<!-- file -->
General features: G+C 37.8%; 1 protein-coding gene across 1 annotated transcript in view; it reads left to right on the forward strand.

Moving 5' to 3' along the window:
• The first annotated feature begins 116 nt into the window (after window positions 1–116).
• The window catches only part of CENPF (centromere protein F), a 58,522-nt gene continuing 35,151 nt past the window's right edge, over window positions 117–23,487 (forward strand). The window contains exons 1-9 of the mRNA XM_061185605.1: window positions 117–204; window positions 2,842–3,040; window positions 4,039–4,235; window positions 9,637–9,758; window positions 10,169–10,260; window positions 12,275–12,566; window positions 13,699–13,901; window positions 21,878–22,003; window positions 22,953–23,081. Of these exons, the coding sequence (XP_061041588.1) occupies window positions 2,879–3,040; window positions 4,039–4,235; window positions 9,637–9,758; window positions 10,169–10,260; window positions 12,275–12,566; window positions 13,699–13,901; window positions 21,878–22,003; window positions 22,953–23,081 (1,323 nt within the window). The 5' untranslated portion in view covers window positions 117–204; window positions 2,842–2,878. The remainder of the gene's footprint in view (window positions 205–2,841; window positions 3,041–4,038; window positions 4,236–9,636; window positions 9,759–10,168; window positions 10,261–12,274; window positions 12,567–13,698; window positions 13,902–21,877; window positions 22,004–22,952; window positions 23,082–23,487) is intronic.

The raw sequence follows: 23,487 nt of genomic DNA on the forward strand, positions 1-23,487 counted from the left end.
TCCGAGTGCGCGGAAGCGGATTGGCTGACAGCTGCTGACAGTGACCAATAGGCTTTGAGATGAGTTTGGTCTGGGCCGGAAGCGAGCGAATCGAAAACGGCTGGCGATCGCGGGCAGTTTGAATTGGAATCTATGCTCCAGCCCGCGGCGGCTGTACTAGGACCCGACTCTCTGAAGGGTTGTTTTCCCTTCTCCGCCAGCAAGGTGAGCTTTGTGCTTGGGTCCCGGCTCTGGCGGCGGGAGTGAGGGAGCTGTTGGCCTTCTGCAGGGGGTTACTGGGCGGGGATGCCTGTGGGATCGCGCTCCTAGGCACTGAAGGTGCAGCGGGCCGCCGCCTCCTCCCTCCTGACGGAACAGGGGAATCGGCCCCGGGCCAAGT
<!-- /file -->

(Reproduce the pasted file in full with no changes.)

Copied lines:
General features: G+C 37.8%; 1 protein-coding gene across 1 annotated transcript in view; it reads left to right on the forward strand.

Moving 5' to 3' along the window:
• The first annotated feature begins 116 nt into the window (after window positions 1–116).
• The window catches only part of CENPF (centromere protein F), a 58,522-nt gene continuing 35,151 nt past the window's right edge, over window positions 117–23,487 (forward strand). The window contains exons 1-9 of the mRNA XM_061185605.1: window positions 117–204; window positions 2,842–3,040; window positions 4,039–4,235; window positions 9,637–9,758; window positions 10,169–10,260; window positions 12,275–12,566; window positions 13,699–13,901; window positions 21,878–22,003; window positions 22,953–23,081. Of these exons, the coding sequence (XP_061041588.1) occupies window positions 2,879–3,040; window positions 4,039–4,235; window positions 9,637–9,758; window positions 10,169–10,260; window positions 12,275–12,566; window positions 13,699–13,901; window positions 21,878–22,003; window positions 22,953–23,081 (1,323 nt within the window). The 5' untranslated portion in view covers window positions 117–204; window positions 2,842–2,878. The remainder of the gene's footprint in view (window positions 205–2,841; window positions 3,041–4,038; window positions 4,236–9,636; window positions 9,759–10,168; window positions 10,261–12,274; window positions 12,567–13,698; window positions 13,902–21,877; window positions 22,004–22,952; window positions 23,082–23,487) is intronic.

The raw sequence follows: 23,487 nt of genomic DNA on the forward strand, positions 1-23,487 counted from the left end.
TCCGAGTGCGCGGAAGCGGATTGGCTGACAGCTGCTGACAGTGACCAATAGGCTTTGAGATGAGTTTGGTCTGGGCCGGAAGCGAGCGAATCGAAAACGGCTGGCGATCGCGGGCAGTTTGAATTGGAATCTATGCTCCAGCCCGCGGCGGCTGTACTAGGACCCGACTCTCTGAAGGGTTGTTTTCCCTTCTCCGCCAGCAAGGTGAGCTTTGTGCTTGGGTCCCGGCTCTGGCGGCGGGAGTGAGGGAGCTGTTGGCCTTCTGCAGGGGGTTACTGGGCGGGGATGCCTGTGGGATCGCGCTCCTAGGCACTGAAGGTGCAGCGGGCCGCCGCCTCCTCCCTCCTGACGGAACAGGGGAATCGGCCCCGGGCCAAGT